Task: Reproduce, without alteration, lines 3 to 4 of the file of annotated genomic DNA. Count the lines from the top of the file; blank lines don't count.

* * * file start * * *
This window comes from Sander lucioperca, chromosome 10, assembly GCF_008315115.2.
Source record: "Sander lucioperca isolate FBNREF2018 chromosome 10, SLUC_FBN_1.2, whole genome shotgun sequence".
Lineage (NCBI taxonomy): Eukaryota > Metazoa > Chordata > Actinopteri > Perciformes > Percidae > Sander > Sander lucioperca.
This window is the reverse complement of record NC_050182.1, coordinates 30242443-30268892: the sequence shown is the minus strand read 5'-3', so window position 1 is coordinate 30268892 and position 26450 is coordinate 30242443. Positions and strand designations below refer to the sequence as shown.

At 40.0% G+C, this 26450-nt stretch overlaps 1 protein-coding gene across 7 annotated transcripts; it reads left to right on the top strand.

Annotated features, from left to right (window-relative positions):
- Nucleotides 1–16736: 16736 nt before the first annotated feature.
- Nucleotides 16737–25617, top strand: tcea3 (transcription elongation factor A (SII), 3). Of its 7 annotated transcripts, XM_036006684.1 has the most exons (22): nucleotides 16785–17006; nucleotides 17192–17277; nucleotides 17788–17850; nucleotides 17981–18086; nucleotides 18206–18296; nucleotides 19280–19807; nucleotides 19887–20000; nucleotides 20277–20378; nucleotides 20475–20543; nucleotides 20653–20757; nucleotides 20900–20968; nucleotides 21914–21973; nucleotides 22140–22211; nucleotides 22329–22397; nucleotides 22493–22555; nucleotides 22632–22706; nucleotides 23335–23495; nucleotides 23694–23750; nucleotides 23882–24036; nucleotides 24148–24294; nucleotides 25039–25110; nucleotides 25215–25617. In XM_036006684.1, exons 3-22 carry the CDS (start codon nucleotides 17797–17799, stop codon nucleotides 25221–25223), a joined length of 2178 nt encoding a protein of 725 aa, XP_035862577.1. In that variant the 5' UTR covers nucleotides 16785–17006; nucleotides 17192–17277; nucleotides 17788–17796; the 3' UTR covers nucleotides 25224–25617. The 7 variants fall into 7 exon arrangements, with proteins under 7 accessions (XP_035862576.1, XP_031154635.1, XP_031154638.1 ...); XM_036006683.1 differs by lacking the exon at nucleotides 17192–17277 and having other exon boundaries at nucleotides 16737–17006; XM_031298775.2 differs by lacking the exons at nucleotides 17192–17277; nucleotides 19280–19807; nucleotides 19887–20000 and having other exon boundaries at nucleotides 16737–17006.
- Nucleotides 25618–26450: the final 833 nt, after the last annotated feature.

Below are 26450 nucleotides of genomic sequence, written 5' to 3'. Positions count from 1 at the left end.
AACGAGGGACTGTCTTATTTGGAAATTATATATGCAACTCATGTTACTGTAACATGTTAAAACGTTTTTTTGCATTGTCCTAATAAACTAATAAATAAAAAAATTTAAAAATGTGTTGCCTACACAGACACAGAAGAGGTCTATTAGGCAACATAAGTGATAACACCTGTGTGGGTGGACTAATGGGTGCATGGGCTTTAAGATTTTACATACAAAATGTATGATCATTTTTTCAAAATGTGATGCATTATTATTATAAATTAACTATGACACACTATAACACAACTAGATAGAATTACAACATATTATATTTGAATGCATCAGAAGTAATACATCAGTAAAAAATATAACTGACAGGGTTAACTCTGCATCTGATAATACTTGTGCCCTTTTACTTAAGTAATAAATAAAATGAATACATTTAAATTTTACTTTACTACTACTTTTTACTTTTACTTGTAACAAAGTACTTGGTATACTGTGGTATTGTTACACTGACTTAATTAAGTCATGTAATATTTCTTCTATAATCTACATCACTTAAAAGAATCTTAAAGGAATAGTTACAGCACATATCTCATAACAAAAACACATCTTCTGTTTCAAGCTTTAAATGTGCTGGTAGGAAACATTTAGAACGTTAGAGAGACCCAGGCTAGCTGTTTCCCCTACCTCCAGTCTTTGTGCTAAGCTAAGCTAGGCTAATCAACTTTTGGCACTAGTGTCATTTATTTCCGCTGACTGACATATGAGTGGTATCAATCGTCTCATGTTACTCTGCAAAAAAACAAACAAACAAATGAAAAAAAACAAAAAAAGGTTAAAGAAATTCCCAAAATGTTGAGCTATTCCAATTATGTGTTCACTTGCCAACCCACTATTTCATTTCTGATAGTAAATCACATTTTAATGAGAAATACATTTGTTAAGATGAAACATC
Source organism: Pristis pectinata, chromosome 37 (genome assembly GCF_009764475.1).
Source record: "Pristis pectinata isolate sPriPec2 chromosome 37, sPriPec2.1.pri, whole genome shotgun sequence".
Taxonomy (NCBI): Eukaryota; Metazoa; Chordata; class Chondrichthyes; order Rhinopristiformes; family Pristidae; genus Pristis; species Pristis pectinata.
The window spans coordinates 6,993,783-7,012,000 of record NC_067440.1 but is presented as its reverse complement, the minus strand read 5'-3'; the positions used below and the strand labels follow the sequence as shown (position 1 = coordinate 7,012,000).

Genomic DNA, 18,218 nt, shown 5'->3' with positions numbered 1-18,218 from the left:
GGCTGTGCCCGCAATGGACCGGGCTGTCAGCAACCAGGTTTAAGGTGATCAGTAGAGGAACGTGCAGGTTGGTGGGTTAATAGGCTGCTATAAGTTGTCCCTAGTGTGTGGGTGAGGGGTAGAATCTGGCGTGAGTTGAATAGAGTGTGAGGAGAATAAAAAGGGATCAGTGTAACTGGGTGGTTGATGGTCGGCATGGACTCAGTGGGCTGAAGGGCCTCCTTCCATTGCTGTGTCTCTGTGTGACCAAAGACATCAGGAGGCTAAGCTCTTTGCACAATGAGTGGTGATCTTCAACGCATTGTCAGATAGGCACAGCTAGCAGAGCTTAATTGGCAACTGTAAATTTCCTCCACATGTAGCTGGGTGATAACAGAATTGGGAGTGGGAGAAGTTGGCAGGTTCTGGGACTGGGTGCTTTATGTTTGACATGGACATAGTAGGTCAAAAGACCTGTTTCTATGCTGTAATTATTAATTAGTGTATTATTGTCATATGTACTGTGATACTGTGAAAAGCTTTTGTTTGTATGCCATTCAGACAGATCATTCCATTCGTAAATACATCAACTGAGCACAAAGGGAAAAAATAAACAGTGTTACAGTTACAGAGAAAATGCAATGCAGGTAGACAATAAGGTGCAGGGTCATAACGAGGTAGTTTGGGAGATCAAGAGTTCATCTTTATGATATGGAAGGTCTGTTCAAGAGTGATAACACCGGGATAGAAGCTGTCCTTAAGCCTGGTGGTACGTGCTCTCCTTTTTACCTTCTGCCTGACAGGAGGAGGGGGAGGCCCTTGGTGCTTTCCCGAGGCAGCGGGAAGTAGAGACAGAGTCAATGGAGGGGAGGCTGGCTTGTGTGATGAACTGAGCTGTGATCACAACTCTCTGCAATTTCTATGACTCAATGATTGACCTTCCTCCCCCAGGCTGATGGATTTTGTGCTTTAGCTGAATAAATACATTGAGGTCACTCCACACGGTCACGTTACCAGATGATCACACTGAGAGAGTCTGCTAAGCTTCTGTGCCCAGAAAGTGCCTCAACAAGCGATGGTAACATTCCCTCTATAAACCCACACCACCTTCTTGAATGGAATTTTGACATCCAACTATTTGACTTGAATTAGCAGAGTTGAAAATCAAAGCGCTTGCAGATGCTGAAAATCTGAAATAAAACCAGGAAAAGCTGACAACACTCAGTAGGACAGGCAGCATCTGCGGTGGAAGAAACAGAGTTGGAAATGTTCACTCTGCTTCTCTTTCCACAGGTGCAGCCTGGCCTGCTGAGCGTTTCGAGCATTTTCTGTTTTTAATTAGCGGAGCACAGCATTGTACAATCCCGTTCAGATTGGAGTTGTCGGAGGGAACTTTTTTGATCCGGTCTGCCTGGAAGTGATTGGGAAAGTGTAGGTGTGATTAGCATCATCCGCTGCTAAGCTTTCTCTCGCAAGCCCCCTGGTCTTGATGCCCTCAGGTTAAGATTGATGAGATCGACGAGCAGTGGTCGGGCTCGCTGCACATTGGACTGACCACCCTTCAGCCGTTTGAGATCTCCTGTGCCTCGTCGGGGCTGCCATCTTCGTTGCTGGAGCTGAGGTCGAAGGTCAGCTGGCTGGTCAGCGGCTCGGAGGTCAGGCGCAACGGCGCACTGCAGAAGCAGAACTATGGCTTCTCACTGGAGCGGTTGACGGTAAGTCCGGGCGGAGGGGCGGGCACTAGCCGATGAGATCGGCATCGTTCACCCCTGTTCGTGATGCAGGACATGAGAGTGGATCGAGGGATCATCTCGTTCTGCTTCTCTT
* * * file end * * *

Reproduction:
Lineage (NCBI taxonomy): Eukaryota > Metazoa > Chordata > Actinopteri > Perciformes > Percidae > Sander > Sander lucioperca.
This window is the reverse complement of record NC_050182.1, coordinates 30242443-30268892: the sequence shown is the minus strand read 5'-3', so window position 1 is coordinate 30268892 and position 26450 is coordinate 30242443. Positions and strand designations below refer to the sequence as shown.